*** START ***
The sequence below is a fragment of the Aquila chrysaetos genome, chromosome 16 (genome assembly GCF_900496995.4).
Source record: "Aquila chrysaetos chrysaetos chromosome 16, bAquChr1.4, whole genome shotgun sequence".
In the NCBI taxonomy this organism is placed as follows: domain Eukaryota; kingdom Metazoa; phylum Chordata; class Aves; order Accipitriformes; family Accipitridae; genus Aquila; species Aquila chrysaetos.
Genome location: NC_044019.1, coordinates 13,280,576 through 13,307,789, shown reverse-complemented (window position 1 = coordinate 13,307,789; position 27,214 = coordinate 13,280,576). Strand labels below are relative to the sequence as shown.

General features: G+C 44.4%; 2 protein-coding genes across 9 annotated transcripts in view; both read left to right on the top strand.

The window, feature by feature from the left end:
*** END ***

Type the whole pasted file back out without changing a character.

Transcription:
The sequence below is a fragment of the Aquila chrysaetos genome, chromosome 16 (genome assembly GCF_900496995.4).
Source record: "Aquila chrysaetos chrysaetos chromosome 16, bAquChr1.4, whole genome shotgun sequence".
In the NCBI taxonomy this organism is placed as follows: domain Eukaryota; kingdom Metazoa; phylum Chordata; class Aves; order Accipitriformes; family Accipitridae; genus Aquila; species Aquila chrysaetos.
Genome location: NC_044019.1, coordinates 13,280,576 through 13,307,789, shown reverse-complemented (window position 1 = coordinate 13,307,789; position 27,214 = coordinate 13,280,576). Strand labels below are relative to the sequence as shown.

General features: G+C 44.4%; 2 protein-coding genes across 9 annotated transcripts in view; both read left to right on the top strand.

The window, feature by feature from the left end: